More Disabled Workers Paid Just Pennies an Hour
Some employees at Goodwill stores around the country are being paid well below minimum wage — as little as 22 cents per hour, according to a report this summer from NBC. Those most likely to earn such small amounts are those with disabilities.
As host Brian Williams and correspondent Harry Smith explain in this video for NBC Rock Center, there are legal loopholes that allow for such practices. Smith talks with employees and company representatives to help better understand the issue.
Video: Helen Keller Speaking in 1930
In this video, Anne Sullivan, Helen Keller’s teacher and companion explains how over time, Keller expanded her communication skills to include being able to speak. For decades, Keller was able to interact with others using tactile sign language and other methods. But as the video makes clear, by developing innovative yet simple methods, Keller learned various sounds and words through feeling the vibrations in Sullivan’s face and vocal chords.
At the time when this video was produced, Keller was already involved with the American Foundation and years earlier, she had attended Radcliffe College as well as the Perkins School for the Blind.
“War and Sports Shape Better Artificial Limbs”
Tremendous advances have been made in the medical field within the past decade, thus making it easier for those who lose limbs either in war or for another reason to regain their physical abilities. James Dao talks with veterans who have lost limbs in various wars, as well as experts and others who emphasized the importance of adaptive sports and other support systems to help those with injuries.
“Nevada buses hundreds of mentally ill patients to cities around country”
According to this article, Rawson-Neal, a psychiatric hospital in Las Vegas, discharged over 400 patients in 2012 alone to other cities and states around the country. The author states that patients were sent to at least 45 other states via Greyhound buses, often to cities in California and Arizona. One person in the article calls the practice “patient dumping” and many view it as risky to send those with mental illness to other cities, particularly where they might not have family or other supports in place.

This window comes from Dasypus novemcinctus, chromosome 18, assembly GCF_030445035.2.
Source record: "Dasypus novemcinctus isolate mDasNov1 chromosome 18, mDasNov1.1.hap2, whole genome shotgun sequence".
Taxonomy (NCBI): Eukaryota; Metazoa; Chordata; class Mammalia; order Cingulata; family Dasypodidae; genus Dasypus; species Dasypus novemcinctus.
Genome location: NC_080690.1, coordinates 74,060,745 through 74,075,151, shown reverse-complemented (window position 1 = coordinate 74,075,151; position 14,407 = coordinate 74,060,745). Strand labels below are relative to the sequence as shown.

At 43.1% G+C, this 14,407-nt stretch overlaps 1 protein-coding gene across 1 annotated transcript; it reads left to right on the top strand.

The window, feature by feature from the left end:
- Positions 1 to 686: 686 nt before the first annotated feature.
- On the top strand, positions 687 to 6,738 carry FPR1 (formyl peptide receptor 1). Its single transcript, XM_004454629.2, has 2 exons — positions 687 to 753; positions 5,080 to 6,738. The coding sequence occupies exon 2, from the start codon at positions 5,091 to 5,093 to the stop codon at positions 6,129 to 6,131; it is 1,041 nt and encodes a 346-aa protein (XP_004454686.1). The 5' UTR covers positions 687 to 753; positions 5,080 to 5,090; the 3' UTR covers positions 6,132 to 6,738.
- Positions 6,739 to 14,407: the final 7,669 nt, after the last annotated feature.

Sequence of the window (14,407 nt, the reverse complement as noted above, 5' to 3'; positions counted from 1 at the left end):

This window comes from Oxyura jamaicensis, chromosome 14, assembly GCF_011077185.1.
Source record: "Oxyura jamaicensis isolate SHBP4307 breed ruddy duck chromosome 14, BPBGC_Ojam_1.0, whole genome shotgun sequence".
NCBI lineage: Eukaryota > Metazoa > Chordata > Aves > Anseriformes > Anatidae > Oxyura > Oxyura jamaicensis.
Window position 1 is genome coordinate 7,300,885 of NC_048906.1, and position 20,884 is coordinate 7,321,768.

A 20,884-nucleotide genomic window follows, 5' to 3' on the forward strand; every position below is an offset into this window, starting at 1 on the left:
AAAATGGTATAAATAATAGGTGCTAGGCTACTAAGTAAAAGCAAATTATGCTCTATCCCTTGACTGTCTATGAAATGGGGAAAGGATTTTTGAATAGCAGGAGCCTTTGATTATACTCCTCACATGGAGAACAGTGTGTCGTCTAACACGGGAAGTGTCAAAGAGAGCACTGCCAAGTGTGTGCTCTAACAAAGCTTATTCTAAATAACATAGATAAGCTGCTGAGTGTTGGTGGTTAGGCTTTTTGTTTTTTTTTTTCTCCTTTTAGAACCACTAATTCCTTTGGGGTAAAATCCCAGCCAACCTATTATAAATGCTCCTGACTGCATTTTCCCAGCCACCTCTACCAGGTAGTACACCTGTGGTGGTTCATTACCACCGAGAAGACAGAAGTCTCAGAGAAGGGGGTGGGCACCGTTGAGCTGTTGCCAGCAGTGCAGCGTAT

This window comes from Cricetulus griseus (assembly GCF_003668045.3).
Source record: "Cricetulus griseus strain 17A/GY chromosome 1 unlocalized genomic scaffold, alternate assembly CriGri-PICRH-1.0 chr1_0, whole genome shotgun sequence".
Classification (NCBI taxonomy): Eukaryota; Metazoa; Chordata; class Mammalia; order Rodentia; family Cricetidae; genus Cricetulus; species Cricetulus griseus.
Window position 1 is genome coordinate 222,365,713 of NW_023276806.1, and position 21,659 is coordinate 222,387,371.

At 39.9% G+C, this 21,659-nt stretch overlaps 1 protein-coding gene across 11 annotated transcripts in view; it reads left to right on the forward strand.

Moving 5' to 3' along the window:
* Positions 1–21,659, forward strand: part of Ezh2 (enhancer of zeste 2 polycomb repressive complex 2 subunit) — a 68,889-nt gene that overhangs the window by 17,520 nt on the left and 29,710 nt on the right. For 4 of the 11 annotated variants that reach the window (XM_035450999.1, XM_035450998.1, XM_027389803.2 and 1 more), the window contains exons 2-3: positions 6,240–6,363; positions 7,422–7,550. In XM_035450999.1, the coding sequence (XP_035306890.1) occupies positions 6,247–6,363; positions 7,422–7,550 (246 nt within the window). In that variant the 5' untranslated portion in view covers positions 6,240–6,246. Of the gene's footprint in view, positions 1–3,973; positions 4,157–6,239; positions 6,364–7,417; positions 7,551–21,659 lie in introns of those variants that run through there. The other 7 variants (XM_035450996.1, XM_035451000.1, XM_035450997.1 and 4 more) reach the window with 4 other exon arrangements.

Other hospitals have discharged those with mental illness in the recent past, but according to officials quoted in the article, hospital staff travel with the patients.
Redefining Disability: Our Changing Perceptions of People with Disabilities
Photo credit: taberandrew, Creative Commons
This hour of “Where We Live,” heard on WNPR, a public radio station based in Connecticut, discusses the ways in which societal perceptions of people with disabilities are changing and the things that still need improvement. The two guests are Beth Haller and Suzanne Robitaille, who are both NCDJ Board members.
Haller says that journalists often miss opportunities to report on important issues happening in the community of people with disabilities, such as disability rights laws, the lack of accessible housing in various cities or discrimination against people with particular disabilities, for example.
Robitaille also joins the conversation and discusses her views on the state of disability in the news media and how journalism on these topics can be covered more deeply and with greater precision. She explains the complex nature of defining disability on both societal and individual levels, along with the troubles she saw with NPR’s recent reports, “Unfit for Work.”
“I’m one of the 26 percent with mental illness”